Book Full text available online for free

Young offenders and trauma: experience and impact. A practitioners guide.

Authors:
WRIGHT Sam, LIDDLE Mark, GOODFELLOW Pippa
Publisher:
Beyond Youth Custody
Publication year:
2016
Pagination:
8
Place of publication:
London

This practitioner briefing aims to highlight what is currently known about the links between trauma and young people’s behaviour and development. Traumatic experiences very common in the backgrounds of young offenders and but the impact of these experiences can limit their ability to engage with opportunities and can seriously narrow their life chances. It is therefore critical that resettlement practitioners are aware of issues concerning trauma because attempting to address behaviour without understanding a young person’s underlying difficulties can result in unsuccessful and sometimes counterproductive interventions. The briefing considers the type of events that can cause trauma, the impact trauma can have, presents data to show the greater prevalence of mental health conditions and related issues such as substance dependency offenders; and looks at what this means for resettlement practice with young offenders. (Edited publisher abstract)

Book Full text available online for free

Mental health, mental capacity and human rights: a practitioner’s guide

Author:
BRITISH INSTITUTE OF HUMAN RIGHTS
Publisher:
British Institute of Human Rights
Publication year:
2016
Pagination:
28
Place of publication:
London

This booklet provides information about human rights values and approaches for practitioners working in services supporting people with mental health or mental capacity issues. It looks at how the Human Rights Act work, legal duties under the Human Rights Act, and provides information about the key rights which are most relevant to practice in mental health and/or mental capacity settings. Human rights discussed include: right to life; right not to be tortured or treated in an inhuman or degrading way; right to liberty; right to respect for private and family life, home and correspondence; and right not be discriminated against in relation to any of the human rights. For each human right, the booklet outlines how practitioners might encounter this rights in their work, their practitioner duties, whether practitioners are able to restrict this right, and provides a short example. The booklet also includes a flowchart to help identify human rights issues in practice. It is the first of eight booklets developed as part of the British Institute of Human Rights (BIHR) project ‘Delivering Compassionate Care: Connecting Human Rights to the Frontline’, which aims to ensure that staff have the knowledge and skills uphold the dignity and human rights of the people using their services. It has been produced alongside seven issue-specific resources. (Edited publisher abstract)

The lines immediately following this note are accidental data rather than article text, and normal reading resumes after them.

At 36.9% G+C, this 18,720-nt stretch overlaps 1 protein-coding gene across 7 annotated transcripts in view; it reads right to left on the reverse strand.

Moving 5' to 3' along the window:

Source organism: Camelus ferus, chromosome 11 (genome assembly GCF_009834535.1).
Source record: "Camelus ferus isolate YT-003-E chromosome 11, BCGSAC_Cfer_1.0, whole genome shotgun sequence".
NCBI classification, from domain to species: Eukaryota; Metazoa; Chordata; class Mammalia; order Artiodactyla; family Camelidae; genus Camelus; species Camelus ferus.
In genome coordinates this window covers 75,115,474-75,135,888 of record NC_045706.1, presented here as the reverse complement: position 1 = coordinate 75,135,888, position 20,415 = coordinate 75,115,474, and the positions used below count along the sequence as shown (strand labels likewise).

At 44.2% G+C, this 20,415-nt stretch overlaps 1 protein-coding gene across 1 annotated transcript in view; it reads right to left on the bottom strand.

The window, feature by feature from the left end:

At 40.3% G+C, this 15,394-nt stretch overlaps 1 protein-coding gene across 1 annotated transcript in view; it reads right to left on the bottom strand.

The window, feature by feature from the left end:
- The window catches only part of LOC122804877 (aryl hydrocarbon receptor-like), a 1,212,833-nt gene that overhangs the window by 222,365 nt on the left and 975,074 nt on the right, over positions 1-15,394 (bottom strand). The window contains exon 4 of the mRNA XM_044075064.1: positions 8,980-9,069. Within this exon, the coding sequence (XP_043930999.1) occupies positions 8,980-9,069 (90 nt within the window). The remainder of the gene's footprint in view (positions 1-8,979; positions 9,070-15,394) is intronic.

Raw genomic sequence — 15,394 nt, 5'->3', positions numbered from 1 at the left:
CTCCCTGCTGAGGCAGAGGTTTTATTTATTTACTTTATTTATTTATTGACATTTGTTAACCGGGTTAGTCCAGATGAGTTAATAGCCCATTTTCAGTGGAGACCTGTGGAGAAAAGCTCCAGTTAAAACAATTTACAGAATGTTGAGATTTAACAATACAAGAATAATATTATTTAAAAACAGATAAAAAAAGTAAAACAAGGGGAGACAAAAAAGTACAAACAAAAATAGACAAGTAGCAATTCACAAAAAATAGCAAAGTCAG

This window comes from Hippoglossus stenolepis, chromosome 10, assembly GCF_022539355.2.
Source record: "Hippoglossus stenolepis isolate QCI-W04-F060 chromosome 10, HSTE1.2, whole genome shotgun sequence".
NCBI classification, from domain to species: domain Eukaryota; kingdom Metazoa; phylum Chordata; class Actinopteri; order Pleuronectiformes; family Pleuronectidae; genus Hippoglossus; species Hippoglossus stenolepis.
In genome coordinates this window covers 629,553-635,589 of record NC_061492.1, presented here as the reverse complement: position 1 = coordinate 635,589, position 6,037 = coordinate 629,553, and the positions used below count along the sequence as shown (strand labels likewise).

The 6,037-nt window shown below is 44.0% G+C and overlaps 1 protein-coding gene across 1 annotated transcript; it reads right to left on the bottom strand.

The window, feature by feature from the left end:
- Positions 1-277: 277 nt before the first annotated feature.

Journal article

Factors associated with experienced discrimination among people using mental health services in England

Authors:
HAMILTON S., et al
Journal article citation:
Journal of Mental Health, 25(4), 2016, pp.350-358.
Publisher:
Informa Healthcare
Place of publication:
London

Background: Research has found considerable variation in how far individuals with a diagnosis of mental illness experience discrimination. Aims: This study tested four hypotheses: (i) a diagnosis of schizophrenia will be associated with more discrimination than depression, anxiety or bipolar disorder; (ii) people with a history of involuntary treatment will report more discrimination than people without; (iii) higher levels of avoidance behaviour due to anticipated discrimination will be associated with higher levels of discrimination and (iv) longer time in contact with services will be associated with higher levels of discrimination. Method: Three thousand five hundred and seventy-nine people using mental health services in England took part in structured telephone interviews about discrimination experiences. Results: A multiple regression model found that study year, age, employment status, length of time in mental health services, disagreeing with the diagnosis, anticipating discrimination in personal relationships and feeling the need to conceal a diagnosis from others were significantly associated with higher levels of experienced discrimination. Conclusion: Findings suggest that discrimination is not related to specific diagnoses but rather is associated with mental health problems generally. An association between unemployment and discrimination may indicate that employment protects against experiences of discrimination, supporting efforts to improve access to employment among people with a diagnosis of mental illness. (Publisher abstract)